FMI’s Harig said, “We look forward to working with the states and Congress as they seek to outline the terms under which states can collect these taxes.”

E-tail giant Amazon had been a focal point of complaints over Internet sales taxes until, in recent years, it instituted tax collection for all states charging sales tax. However, sales tax isn’t collected by much of its Amazon Marketplace merchant base, which has been a growth avenue for online startups and entrepreneurs.

Small businesses and Internet startups are likely to be most impacted by the Wayfair decision, as the calculation and remittance of sales taxes on all e-commerce sales “will likely prove baffling for many retailers,” Kennedy said in the dissenting opinion.

“The burden will fall disproportionately on small businesses. One vitalizing effect of the Internet has been connecting small, even ‘micro’ businesses to potential buyers across the nation,” he wrote, adding, “The court’s decision today will surely have the effect of dampening opportunities for commerce in a broad range of new markets.”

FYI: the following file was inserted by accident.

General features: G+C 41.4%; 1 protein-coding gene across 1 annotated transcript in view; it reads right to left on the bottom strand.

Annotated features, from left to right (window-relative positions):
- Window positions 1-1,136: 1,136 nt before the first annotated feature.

A resolution of the “antiquated sales tax rules” was overdue given their impact on competition in the rapidly changing retail landscape, according to Laura Strange, vice president of industry relations, communications and marketing at the National Grocers Association.
“Today’s decision is welcomed by Main Street grocers, as it helps assure a more level playing field between Main Street brick-and-mortar and out-of-state e-commerce merchants,” Strange said.

Hide comments


  • Allowed HTML tags: <em> <strong> <blockquote> <br> <p>

Plain text

  • No HTML tags allowed.
  • Web page addresses and e-mail addresses turn into links automatically.
  • Lines and paragraphs break automatically.